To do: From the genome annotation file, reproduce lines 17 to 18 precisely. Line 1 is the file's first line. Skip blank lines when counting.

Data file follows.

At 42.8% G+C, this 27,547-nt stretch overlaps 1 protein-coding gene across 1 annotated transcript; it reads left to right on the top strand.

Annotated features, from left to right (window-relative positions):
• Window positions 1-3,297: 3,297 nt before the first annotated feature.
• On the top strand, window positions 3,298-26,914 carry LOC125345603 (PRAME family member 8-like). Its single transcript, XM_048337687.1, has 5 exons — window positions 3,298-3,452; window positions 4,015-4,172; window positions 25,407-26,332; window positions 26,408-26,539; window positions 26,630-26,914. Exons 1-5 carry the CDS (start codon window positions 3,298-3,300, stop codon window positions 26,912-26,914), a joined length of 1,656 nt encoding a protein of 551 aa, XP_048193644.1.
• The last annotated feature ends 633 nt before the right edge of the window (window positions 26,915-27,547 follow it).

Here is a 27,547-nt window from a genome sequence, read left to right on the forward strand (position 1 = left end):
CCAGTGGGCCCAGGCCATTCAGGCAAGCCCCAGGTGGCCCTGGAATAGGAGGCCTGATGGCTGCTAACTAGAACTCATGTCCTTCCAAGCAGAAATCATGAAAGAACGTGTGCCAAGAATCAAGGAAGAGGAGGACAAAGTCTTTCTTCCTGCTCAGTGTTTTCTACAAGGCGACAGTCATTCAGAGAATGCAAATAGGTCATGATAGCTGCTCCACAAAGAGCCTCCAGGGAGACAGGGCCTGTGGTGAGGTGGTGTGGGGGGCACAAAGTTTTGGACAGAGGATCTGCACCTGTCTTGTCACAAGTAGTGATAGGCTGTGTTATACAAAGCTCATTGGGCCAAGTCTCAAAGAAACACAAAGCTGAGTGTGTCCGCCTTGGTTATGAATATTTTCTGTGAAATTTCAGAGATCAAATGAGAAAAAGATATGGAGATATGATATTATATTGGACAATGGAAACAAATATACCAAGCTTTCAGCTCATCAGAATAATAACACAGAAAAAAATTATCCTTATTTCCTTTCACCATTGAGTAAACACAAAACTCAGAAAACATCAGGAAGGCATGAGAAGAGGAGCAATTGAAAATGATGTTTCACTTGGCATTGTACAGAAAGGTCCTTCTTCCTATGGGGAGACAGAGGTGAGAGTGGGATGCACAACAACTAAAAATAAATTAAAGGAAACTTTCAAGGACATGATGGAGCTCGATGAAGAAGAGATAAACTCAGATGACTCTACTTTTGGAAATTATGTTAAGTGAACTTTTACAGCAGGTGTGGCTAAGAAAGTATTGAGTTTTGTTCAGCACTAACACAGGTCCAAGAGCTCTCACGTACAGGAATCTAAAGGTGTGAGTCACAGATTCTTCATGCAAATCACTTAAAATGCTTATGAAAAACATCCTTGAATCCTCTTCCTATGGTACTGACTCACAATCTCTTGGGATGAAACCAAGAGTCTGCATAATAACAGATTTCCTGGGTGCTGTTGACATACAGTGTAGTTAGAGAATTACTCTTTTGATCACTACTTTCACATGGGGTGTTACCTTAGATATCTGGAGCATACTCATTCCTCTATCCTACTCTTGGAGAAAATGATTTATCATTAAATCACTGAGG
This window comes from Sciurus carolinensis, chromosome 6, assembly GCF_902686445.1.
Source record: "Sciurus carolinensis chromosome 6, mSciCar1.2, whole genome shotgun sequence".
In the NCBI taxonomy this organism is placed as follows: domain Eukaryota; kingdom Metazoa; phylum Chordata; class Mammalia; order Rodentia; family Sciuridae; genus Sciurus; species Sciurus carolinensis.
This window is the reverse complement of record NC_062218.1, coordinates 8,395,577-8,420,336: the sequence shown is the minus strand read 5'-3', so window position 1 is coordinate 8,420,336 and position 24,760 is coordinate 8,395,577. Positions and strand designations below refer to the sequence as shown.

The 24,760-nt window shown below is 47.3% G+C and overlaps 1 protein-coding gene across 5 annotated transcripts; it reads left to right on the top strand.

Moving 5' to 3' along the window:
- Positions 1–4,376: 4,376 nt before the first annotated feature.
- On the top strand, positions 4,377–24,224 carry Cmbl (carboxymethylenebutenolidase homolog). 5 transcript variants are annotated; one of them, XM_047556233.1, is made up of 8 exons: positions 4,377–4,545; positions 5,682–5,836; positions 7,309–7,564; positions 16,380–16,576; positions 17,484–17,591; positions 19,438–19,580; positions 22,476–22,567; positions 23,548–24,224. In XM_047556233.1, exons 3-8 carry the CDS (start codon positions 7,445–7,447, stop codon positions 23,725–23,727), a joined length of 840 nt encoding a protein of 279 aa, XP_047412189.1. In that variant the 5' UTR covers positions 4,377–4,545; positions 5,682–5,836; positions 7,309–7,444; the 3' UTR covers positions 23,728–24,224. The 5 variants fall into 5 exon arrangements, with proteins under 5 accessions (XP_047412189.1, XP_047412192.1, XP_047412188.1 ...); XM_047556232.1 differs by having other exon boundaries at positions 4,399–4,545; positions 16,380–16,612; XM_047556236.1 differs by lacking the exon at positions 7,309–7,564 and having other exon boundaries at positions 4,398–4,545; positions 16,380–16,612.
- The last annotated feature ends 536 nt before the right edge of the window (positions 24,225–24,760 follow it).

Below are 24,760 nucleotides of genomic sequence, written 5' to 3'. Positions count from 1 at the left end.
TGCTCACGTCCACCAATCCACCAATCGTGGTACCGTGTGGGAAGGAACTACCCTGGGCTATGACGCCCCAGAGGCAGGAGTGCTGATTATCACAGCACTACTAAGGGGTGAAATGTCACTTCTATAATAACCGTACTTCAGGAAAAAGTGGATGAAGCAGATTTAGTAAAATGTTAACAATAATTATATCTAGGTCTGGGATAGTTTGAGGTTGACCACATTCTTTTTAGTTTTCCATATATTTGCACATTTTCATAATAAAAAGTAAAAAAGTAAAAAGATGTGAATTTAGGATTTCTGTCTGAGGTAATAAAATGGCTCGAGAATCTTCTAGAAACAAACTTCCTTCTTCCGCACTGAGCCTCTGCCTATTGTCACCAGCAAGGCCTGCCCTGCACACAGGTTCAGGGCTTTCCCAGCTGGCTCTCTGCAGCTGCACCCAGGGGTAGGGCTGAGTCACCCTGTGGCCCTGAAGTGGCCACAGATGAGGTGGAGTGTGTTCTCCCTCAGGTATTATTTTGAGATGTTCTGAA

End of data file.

Below are 24,760 nucleotides of genomic sequence, written 5' to 3'. Positions count from 1 at the left end.
TGCTCACGTCCACCAATCCACCAATCGTGGTACCGTGTGGGAAGGAACTACCCTGGGCTATGACGCCCCAGAGGCAGGAGTGCTGATTATCACAGCACTACTAAGGGGTGAAATGTCACTTCTATAATAACCGTACTTCAGGAAAAAGTGGATGAAGCAGATTTAGTAAAATGTTAACAATAATTATATCTAGGTCTGGGATAGTTTGAGGTTGACCACATTCTTTTTAGTTTTCCATATATTTGCACATTTTCATAATAAAAAGTAAAAAAGTAAAAAGATGTGAATTTAGGATTTCTGTCTGAGGTAATAAAATGGCTCGAGAATCTTCTAGAAACAAACTTCCTTCTTCCGCACTGAGCCTCTGCCTATTGTCACCAGCAAGGCCTGCCCTGCACACAGGTTCAGGGCTTTCCCAGCTGGCTCTCTGCAGCTGCACCCAGGGGTAGGGCTGAGTCACCCTGTGGCCCTGAAGTGGCCACAGATGAGGTGGAGTGTGTTCTCCCTCAGGTATTATTTTGAGATGTTCTGAA